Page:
Australia’s energy focus should be on the prize, not the rules
It’s not worth getting too excited about the many technical deficiencies in the proposed National Energy Guarantee and the poverty of the vision that underlies it.
In the end it’s just a political thing to avoid having electricity or climate change targets as mainstream issues in the Federal election. Politically, both sides have had a win. Labor States will see that there weren’t any blackouts or high priced events this summer.
The Federal Government links high price or blackout events on Labor State environmental policies. We know this is wrong in fact, but it works politically.
On the other hand the NEG is progressing and if it is agreed to be implemented in September it will be seen as a wind for energy minister Josh Frydenberg and the Coalition, and will likely be in time to be a minor item for the next Federal election.
But the point is, it’s just a politics exercise. And even if wasn’t it still doesn’t pay to take your eye off the main issues.
The main issues are
1. If consumers, small and increasing bigger, continue to see behind the meter generation and or storage as cheaper than in front of the meter (utility scale) power, but still have the security of being connected to the grid, then behind the meter will keep growing at the expense of in front of the meter. If grid delivered volume is flat or declining it will be difficult to get unit costs and hence prices down.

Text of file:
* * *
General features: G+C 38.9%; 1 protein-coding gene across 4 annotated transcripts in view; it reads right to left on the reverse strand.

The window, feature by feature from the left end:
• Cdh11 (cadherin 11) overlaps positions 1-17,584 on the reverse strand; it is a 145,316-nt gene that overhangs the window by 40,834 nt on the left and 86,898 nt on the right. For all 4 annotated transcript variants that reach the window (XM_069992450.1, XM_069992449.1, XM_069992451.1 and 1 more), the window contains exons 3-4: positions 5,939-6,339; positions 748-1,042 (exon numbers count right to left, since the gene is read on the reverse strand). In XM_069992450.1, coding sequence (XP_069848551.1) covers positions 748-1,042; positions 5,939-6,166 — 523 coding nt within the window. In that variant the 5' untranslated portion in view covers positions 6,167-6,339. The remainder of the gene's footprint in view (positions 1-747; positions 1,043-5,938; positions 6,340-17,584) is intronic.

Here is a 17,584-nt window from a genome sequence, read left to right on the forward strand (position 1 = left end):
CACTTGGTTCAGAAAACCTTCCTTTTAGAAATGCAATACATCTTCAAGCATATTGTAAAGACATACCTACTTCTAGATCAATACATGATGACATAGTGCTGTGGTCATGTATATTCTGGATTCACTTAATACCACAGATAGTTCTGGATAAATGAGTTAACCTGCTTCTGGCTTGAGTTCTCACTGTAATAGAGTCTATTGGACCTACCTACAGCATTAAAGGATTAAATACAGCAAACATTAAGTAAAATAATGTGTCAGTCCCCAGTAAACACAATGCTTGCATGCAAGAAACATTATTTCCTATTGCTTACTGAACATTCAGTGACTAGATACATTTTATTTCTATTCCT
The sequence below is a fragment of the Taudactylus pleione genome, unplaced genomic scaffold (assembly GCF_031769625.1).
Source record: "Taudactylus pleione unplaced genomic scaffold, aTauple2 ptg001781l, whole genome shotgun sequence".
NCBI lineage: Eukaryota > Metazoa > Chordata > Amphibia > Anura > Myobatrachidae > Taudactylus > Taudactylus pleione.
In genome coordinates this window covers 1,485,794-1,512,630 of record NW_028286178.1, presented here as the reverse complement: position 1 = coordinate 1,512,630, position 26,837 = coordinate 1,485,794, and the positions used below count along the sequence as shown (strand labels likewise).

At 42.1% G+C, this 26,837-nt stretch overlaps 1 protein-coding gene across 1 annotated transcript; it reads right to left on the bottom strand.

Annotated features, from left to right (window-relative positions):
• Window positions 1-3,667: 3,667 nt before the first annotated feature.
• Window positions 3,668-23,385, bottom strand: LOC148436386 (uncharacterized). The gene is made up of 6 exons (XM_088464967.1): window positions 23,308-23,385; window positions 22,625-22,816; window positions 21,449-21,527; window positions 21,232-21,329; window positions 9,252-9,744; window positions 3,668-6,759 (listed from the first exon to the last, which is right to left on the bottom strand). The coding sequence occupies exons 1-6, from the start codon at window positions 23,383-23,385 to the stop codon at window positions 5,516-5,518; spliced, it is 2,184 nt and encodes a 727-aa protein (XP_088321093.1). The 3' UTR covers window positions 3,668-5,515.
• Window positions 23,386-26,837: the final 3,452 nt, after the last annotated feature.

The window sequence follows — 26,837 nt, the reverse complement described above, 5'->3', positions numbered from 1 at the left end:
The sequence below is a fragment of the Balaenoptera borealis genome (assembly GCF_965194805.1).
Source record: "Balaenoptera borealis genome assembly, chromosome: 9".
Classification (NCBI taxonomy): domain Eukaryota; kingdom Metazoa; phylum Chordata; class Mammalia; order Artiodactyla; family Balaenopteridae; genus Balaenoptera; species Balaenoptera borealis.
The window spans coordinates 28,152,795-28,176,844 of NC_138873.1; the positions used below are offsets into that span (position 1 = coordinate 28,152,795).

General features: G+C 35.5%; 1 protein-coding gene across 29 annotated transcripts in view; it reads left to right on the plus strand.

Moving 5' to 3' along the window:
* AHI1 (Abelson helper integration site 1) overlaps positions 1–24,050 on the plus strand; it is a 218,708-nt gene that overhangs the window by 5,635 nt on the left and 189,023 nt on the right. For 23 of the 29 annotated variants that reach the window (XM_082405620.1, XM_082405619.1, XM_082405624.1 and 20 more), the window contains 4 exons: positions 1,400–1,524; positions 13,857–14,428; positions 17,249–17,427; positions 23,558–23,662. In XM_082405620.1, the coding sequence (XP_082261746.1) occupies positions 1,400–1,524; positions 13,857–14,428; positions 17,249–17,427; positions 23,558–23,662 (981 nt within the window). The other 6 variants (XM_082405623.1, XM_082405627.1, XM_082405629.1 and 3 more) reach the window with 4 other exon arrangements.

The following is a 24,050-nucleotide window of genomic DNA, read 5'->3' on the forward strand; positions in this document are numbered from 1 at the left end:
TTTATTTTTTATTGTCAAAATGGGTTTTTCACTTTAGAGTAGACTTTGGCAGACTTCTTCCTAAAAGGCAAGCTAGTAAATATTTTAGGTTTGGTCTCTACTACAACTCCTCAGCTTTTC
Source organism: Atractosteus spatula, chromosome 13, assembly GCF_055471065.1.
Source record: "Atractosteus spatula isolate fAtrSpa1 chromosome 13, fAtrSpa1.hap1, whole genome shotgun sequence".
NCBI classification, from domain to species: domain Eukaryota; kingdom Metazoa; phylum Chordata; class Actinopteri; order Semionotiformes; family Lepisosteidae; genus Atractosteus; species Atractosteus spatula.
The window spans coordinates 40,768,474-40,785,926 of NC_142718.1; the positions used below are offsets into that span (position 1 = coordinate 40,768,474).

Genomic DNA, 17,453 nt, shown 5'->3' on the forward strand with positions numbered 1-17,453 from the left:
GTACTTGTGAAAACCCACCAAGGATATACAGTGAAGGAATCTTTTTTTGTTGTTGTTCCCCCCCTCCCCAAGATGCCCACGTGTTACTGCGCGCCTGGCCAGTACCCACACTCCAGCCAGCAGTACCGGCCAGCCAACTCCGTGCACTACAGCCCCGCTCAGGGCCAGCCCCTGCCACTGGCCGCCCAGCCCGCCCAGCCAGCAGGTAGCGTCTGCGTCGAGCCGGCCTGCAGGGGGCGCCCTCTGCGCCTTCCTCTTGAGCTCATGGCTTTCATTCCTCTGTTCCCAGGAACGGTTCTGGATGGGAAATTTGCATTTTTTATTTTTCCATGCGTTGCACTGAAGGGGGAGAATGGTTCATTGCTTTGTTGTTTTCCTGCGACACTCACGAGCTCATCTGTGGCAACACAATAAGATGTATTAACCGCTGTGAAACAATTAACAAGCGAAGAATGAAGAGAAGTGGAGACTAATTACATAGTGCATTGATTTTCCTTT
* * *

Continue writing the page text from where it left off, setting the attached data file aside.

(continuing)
2. Australia’s coal generators are getting old and in NSW particularly will have to be replace them over the next 10-15 years. If new supply is built in advance then reliability will be high but generators profits will suffer from oversupply for a while. If the new supply is built too late then there is a reliability/blackout risk and prices will for a while be sky high (see the Hazelwood/Portland smelter case study).
a) What will the LCOE be of the generation that replaces the coal fleet?
b) Will this make our electricity costs more or less competitive with our major trading partners? Lets say these are China, Japan and the USA
c) If most of the energy to replace the coal comes